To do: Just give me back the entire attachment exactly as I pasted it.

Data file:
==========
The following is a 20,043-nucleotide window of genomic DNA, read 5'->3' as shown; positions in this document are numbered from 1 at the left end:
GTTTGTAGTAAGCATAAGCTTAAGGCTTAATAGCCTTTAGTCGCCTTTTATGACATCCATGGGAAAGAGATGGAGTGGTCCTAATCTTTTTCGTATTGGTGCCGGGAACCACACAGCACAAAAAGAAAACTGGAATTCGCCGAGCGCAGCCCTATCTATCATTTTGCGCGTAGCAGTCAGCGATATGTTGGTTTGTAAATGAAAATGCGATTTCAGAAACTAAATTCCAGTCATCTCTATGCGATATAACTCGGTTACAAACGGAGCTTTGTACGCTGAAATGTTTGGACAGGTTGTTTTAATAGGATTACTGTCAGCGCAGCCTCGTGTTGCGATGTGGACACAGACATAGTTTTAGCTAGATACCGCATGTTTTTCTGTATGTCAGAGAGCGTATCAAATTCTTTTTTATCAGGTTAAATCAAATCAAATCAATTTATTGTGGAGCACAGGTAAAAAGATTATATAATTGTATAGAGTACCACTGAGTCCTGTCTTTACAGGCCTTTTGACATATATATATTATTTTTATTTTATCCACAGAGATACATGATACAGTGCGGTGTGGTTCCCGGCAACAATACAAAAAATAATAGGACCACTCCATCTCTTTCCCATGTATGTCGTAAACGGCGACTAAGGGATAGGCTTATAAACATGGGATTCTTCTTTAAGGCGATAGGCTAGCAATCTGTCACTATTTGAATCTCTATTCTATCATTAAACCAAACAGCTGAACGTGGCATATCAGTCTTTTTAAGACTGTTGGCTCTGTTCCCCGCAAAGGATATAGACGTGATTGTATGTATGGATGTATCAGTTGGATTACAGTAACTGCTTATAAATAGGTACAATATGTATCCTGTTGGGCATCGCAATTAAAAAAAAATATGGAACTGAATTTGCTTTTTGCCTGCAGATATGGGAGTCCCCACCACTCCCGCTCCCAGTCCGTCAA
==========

The following is a 20,043-nucleotide window of genomic DNA, read 5'->3' as shown; positions in this document are numbered from 1 at the left end:
GTTTGTAGTAAGCATAAGCTTAAGGCTTAATAGCCTTTAGTCGCCTTTTATGACATCCATGGGAAAGAGATGGAGTGGTCCTAATCTTTTTCGTATTGGTGCCGGGAACCACACAGCACAAAAAGAAAACTGGAATTCGCCGAGCGCAGCCCTATCTATCATTTTGCGCGTAGCAGTCAGCGATATGTTGGTTTGTAAATGAAAATGCGATTTCAGAAACTAAATTCCAGTCATCTCTATGCGATATAACTCGGTTACAAACGGAGCTTTGTACGCTGAAATGTTTGGACAGGTTGTTTTAATAGGATTACTGTCAGCGCAGCCTCGTGTTGCGATGTGGACACAGACATAGTTTTAGCTAGATACCGCATGTTTTTCTGTATGTCAGAGAGCGTATCAAATTCTTTTTTATCAGGTTAAATCAAATCAAATCAATTTATTGTGGAGCACAGGTAAAAAGATTATATAATTGTATAGAGTACCACTGAGTCCTGTCTTTACAGGCCTTTTGACATATATATATTATTTTTATTTTATCCACAGAGATACATGATACAGTGCGGTGTGGTTCCCGGCAACAATACAAAAAATAATAGGACCACTCCATCTCTTTCCCATGTATGTCGTAAACGGCGACTAAGGGATAGGCTTATAAACATGGGATTCTTCTTTAAGGCGATAGGCTAGCAATCTGTCACTATTTGAATCTCTATTCTATCATTAAACCAAACAGCTGAACGTGGCATATCAGTCTTTTTAAGACTGTTGGCTCTGTTCCCCGCAAAGGATATAGACGTGATTGTATGTATGGATGTATCAGTTGGATTACAGTAACTGCTTATAAATAGGTACAATATGTATCCTGTTGGGCATCGCAATTAAAAAAAAATATGGAACTGAATTTGCTTTTTGCCTGCAGATATGGGAGTCCCCACCACTCCCGCTCCCAGTCCGTCAA